Editorial: Beyond time for real change

U.S. election reminds us the world’s radical problems demand radical solutions

Graphic Carl Bindman

Joe Biden—barring a Captain America: The Winter Soldier-style coup—is the president-elect of the United States, and it wasn't just America that appeared to breathe a sigh of relief. Seeing President Donald Trump lose his bid for re-election brought a smile to faces all around the world.

And with a new American president, there will be all kinds of conjecture about what the next four years are going to be like. The Biden-Harris 2020 campaign painted itself as the progressive option in the election, but taking a closer look at their records paints an alarmingly different picture.

No, President-elect Joe Biden won’t call for banning Muslims from entering the county or appoint Supreme Court justices who can put the future of Roe v. Wade at risk, but—at a fundamental level—very little will change. 

Republican Senate aside, Biden is nowhere near the left side of the political spectrum and yet has convinced millions that he is just that. He has a problematic record that includes voting for the Iraq war and against busing initiatives designed to facilitate the racial integration of public schools in the 1970s. The campaign seemed to make a point to go against so many of the policy positions that made Bernie Sanders an incredibly likeable and supported figure.

Performative activism should not come as a surprise to the Canadian electorate. Prime Minister Justin Trudeau and the Liberal Party have seemingly perfected the art of going back on their more progressive campaign promises. 

They ran on a campaign of Indigenous reconciliation but defiled unceded Wet'suwet'en land to make way for the construction of a pipeline—despite putting up a pro-environmentalist front. When Mi’kmaq fisheries were attacked by white supremacists in Nova Scotia, Trudeau failed to condemn law enforcement’s inaction.

When the majority of Canadians supported higher taxes on the wealthy, Canada’s richest one per cent effectively saw their total tax rate decrease despite rising income numbers. Overseas, Canada has nurtured relations with regimes with abysmal human rights records, even selling military equipment to them.

This kind of insensitivity and inability to read the proverbial room just goes to show how performative the token “liberal” party—be it American or Canadian—has become.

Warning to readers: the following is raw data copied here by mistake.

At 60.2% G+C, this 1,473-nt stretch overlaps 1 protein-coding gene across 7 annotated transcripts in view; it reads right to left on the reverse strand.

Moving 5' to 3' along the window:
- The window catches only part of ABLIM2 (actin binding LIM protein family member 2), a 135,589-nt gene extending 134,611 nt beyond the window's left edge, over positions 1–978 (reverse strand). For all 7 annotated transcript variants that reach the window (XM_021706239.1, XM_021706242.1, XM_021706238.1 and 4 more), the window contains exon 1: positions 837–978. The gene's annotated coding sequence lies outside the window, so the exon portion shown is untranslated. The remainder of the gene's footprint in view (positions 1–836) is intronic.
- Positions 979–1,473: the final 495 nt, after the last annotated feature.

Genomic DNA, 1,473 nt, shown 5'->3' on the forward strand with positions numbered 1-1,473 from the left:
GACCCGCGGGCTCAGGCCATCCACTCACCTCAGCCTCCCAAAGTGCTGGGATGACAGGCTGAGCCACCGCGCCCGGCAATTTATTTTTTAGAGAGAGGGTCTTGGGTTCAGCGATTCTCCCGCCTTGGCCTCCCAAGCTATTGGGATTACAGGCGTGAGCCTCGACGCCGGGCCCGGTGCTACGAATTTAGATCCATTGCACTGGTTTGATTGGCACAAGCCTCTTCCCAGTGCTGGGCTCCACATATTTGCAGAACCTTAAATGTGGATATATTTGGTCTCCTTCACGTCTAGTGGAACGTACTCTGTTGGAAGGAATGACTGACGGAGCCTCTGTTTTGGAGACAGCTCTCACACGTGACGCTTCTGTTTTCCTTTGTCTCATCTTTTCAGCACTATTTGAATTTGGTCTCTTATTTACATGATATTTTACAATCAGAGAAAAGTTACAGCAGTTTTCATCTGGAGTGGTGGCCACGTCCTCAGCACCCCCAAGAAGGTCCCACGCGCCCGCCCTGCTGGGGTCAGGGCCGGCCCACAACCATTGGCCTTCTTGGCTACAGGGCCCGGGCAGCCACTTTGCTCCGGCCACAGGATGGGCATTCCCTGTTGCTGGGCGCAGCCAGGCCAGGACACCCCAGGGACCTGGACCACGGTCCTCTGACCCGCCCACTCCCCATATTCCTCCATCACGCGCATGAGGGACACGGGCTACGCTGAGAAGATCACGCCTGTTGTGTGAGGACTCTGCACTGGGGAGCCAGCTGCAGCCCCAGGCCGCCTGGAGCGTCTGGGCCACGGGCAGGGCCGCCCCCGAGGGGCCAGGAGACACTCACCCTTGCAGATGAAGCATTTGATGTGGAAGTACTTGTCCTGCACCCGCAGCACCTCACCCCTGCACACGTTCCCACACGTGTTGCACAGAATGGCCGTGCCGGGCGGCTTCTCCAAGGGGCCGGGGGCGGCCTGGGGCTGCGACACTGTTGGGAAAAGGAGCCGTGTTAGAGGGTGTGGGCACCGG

Then comes the case of Vice President-elect Kamala Harris. The first Black person, first South Asian person, and first woman to hold that office are massive milestones that have real significance. However, her record as a prosecutor also calls into question her progressive credentials. She prosecuted marijuana offenders extensively—something that disproportionately affects People of Colour. Her stance of truancy saw parents jailed for it—a consequence she seemed to find quite funny given that she laughed about it. 

Biden, too, shows undue deference to law enforcement—he is on record saying he not only won’t defund police departments but actually wants to increase funding to police.

Bringing forth substantive change does not happen overnight, but it also does not happen with the people currently in power. Be it in the United States government or the one right here in Canada, fundamentally changing the way a country is run and cares for its citizens cannot be done when the government’s priorities are so skewed.

A common denominator of all this lack of change is the same as always: money. Biden and Harris are both millionaires, and it doesn’t stop there. Members of Congress, people who often campaign as salt of the earth, everyday Americans fighting for their constituents in Washington, are very much not so. The median net worth for lawmakers of the 116th Congress is just over $1 million.

The one thing we know about capitalism working as intended is that the ruling class will forever be more united than the working class. It operates by sewing division and redirecting any feelings of animosity unto people on the opposite side of the political scales. Rich people in office means rich people get the most attention, their needs satisfied above all else—often at the expense of the rest of us. 

As the world stews in crisis, we must demand leaders aligned with the needs of those of us not seated in the ruling class.